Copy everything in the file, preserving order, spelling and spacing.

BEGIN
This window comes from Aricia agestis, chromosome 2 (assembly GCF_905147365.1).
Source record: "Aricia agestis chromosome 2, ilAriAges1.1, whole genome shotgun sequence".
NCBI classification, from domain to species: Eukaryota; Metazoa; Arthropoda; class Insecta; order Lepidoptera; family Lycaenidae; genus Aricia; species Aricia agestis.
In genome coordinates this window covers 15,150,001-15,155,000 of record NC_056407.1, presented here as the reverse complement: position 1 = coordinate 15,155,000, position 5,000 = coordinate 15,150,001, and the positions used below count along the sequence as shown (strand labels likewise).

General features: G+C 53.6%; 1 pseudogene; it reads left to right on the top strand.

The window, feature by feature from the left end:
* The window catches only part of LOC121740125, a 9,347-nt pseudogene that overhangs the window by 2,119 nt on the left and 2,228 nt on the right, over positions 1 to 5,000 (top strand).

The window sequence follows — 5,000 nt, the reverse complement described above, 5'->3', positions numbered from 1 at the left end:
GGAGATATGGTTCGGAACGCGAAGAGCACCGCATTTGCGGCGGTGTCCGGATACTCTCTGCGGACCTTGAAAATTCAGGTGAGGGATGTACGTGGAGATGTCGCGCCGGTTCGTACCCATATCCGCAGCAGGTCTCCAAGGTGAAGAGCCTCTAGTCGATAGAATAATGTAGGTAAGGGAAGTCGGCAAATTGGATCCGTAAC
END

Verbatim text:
This window comes from Aricia agestis, chromosome 2 (assembly GCF_905147365.1).
Source record: "Aricia agestis chromosome 2, ilAriAges1.1, whole genome shotgun sequence".
NCBI classification, from domain to species: Eukaryota; Metazoa; Arthropoda; class Insecta; order Lepidoptera; family Lycaenidae; genus Aricia; species Aricia agestis.
In genome coordinates this window covers 15,150,001-15,155,000 of record NC_056407.1, presented here as the reverse complement: position 1 = coordinate 15,155,000, position 5,000 = coordinate 15,150,001, and the positions used below count along the sequence as shown (strand labels likewise).

General features: G+C 53.6%; 1 pseudogene; it reads left to right on the top strand.

The window, feature by feature from the left end:
* The window catches only part of LOC121740125, a 9,347-nt pseudogene that overhangs the window by 2,119 nt on the left and 2,228 nt on the right, over positions 1 to 5,000 (top strand).

The window sequence follows — 5,000 nt, the reverse complement described above, 5'->3', positions numbered from 1 at the left end:
GGAGATATGGTTCGGAACGCGAAGAGCACCGCATTTGCGGCGGTGTCCGGATACTCTCTGCGGACCTTGAAAATTCAGGTGAGGGATGTACGTGGAGATGTCGCGCCGGTTCGTACCCATATCCGCAGCAGGTCTCCAAGGTGAAGAGCCTCTAGTCGATAGAATAATGTAGGTAAGGGAAGTCGGCAAATTGGATCCGTAAC